NU implements new rapid testing policy, sparking mixed opinions

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Jacqueline McElroy/The Daily Northwestern

Students line up outside the Donald P. Jacobs Center waiting to get tested last Monday. After shipping-related delays canceled Color testing, many rushed to get a rapid test.

Caroline Brew, Reporter

Due to an increase in the campus COVID-19 positivity rate, the University began requiring students to complete one Abbott rapid antigen test in addition to the typical Color test each week.

According to Chief Risk and Compliance Officer Luke Figora, the tests were initially piloted with smaller groups on campus. However, after winter storm-related shipping delays made Color testing impossible, the University was forced to shift toward large scale rapid testing ahead of schedule.

Unlike Color tests, where students are barred from taking more than one test a week, students can complete an antigen test as often as they like and receive the results within 30 minutes.

When some people in her dorm tested positive for COVID-19, Weinberg freshman Olivia Harbison said she got a rapid test everyday to ease her anxiety.

“I didn’t actually hang out with any of them, but I had brief conversations with a couple of them so I was still a little worried,” she said. “It was really helpful because I didn’t have to wait two days like I would for the Color test. I liked that I was allowed to do it as much as I wanted.”

Medill freshman Felisha Fan said she is also glad the University is offering rapid tests. Like Harbison, she appreciated that students can get as many rapid tests as they want.

Fan said the rapid tests can also help with contact tracing because the results come back sooner.

“With the rapid test you can identify within 30 minutes whether or not someone is positive, so that way we know they wouldn’t be contaminating anyone and they can quarantine right away,” Fan said.

On the first day the University started offering rapid tests, Fan had to wait 45 minutes in line before being tested, but said the process has been “quick and easy” since then.

Figora told the Daily there have not been any lines after last week, attributing the initial wait times to students not downloading and setting up the NAVICA app ahead of time.

“Anytime you turn something new live, there’s growing pains,” Figora said. “But round two, if folks have come in, it’s gone really quickly.”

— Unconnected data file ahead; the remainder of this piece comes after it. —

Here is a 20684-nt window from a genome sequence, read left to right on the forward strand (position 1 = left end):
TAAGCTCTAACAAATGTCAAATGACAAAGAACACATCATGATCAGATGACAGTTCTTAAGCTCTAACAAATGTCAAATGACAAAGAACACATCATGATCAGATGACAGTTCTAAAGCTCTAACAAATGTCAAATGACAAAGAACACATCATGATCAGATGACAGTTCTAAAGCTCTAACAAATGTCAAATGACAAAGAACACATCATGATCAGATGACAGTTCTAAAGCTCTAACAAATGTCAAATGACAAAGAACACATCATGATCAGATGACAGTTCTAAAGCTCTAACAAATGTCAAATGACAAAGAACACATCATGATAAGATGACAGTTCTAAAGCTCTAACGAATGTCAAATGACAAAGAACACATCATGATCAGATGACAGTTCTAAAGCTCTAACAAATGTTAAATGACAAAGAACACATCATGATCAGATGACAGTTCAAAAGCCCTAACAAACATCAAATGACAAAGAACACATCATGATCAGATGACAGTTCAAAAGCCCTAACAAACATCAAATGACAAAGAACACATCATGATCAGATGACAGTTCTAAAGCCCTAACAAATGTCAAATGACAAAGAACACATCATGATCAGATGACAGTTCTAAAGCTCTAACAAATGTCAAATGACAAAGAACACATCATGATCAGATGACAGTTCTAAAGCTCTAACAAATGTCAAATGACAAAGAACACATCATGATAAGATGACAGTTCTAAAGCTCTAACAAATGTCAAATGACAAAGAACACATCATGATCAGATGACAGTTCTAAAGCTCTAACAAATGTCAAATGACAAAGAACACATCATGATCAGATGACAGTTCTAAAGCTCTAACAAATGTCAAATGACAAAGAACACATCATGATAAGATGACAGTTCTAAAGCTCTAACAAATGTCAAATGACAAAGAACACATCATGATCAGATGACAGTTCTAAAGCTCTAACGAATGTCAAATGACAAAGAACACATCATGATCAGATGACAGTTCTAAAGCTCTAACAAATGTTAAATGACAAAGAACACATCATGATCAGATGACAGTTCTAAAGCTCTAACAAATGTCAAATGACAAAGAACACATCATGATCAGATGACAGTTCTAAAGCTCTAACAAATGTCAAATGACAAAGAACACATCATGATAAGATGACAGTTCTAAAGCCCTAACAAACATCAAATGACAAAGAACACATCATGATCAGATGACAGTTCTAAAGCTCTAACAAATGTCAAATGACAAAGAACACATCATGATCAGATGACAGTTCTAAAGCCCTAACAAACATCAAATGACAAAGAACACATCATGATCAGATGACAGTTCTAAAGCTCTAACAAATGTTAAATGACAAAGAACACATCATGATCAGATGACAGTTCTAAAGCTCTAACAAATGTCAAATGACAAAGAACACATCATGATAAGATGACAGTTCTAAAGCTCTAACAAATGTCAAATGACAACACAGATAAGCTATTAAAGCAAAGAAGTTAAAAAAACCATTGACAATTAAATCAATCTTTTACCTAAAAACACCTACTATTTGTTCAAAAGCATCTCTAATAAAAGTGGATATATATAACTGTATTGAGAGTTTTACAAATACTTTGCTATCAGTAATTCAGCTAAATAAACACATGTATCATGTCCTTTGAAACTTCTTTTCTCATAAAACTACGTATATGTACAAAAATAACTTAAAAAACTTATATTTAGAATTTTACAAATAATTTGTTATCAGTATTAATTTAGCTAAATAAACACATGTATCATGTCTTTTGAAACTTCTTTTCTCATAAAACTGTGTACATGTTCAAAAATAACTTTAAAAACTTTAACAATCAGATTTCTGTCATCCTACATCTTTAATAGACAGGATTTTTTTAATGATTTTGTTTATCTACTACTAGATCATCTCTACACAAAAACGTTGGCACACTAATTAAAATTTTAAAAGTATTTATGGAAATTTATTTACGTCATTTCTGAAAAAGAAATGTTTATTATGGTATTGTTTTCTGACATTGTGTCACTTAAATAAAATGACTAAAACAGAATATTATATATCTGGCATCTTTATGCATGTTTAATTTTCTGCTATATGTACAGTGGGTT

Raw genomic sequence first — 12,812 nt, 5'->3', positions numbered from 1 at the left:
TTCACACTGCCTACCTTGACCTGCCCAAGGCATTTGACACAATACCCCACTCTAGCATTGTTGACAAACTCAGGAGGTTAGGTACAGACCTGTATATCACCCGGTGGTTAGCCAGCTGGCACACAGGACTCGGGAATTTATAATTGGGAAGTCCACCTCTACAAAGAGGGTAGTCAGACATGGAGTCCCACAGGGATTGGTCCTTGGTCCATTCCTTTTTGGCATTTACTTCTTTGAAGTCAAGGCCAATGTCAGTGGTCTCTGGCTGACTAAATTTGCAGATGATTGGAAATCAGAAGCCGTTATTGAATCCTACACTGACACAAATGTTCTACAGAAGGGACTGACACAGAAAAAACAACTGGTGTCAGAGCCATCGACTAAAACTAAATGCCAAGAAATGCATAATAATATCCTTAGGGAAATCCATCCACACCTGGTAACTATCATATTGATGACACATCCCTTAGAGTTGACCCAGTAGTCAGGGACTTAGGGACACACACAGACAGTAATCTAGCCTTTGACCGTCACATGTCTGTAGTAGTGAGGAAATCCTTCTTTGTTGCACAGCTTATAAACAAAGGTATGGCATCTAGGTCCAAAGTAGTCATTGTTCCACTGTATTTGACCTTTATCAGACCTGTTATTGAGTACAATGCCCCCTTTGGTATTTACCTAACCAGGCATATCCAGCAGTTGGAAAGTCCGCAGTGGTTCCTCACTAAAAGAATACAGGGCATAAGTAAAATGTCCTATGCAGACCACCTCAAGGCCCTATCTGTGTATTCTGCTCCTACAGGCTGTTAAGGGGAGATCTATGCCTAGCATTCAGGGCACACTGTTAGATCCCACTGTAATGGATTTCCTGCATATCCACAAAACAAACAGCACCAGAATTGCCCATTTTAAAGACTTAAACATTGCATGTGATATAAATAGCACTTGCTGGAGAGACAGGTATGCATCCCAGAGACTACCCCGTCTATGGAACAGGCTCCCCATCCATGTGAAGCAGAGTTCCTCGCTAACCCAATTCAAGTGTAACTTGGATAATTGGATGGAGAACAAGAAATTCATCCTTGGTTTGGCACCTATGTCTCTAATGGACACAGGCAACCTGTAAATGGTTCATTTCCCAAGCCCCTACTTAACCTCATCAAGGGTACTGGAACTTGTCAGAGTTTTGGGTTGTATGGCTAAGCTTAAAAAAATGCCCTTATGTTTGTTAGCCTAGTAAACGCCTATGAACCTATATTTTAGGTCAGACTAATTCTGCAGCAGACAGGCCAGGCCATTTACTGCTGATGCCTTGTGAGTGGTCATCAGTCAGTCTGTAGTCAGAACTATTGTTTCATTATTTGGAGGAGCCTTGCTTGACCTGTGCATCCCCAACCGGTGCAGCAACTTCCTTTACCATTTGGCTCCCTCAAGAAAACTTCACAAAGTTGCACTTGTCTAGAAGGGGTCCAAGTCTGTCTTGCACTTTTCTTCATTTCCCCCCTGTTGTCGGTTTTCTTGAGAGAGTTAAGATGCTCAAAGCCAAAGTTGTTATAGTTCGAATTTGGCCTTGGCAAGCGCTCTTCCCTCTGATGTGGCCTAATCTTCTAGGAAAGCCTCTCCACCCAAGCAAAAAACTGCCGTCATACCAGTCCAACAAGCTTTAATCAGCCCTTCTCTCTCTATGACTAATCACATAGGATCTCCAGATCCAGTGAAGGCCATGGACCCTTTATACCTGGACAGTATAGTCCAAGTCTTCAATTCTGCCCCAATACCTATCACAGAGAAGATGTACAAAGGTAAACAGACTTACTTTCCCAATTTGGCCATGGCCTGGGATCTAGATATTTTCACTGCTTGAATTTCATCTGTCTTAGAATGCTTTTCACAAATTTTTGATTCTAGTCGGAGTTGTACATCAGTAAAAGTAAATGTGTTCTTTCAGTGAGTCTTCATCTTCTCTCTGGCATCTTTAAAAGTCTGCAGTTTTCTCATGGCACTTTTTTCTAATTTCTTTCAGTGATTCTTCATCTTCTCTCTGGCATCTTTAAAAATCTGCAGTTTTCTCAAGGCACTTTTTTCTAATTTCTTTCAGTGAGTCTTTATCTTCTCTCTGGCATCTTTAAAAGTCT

On Monday, the first day students were presented with the choice between the two tests, Figora said there has been about a fifty-fifty split between the two.

While Medill freshman Matthew Weiss said requiring students to get tested twice a week is better than the previous policy, the requirement should have been implemented sooner.

Weiss said the testing policy is still “not operating at the maximum efficiency,” citing concerns over test accuracy and the inability to get tested on weekends.

“Most social events, if they were to happen, I imagine would be on Saturdays and Sundays,” Weiss said. “I just think the inability to get tested on Saturday and Sunday is ridiculous.”

Last week, Vice President of Student Affairs Julie Payne-Kirchmeier warned the NU community to “remain vigilant” and continue to take precautions even while getting tested.

Regarding accuracy, Figora said while studies on the effectiveness of rapid antigen tests are mixed, the University has seen more positive results from the Abbott test than Color test. However, he said, it is too early to suggest one test is more accurate than the other.

While there is concern antigen tests may yield false positives, Figora said all positive tests detected by the Abbott test have been confirmed by additional molecular tests.

“The nice part of what we’re trying to do for the rest of the quarter here is run these side by side and see what happens,” Figora said. “And if we find that these tests are performing better than some people expected them to in an asymptomatic population, that’s a good thing.”

Megan Munce contributed reporting.

Email: [email protected]

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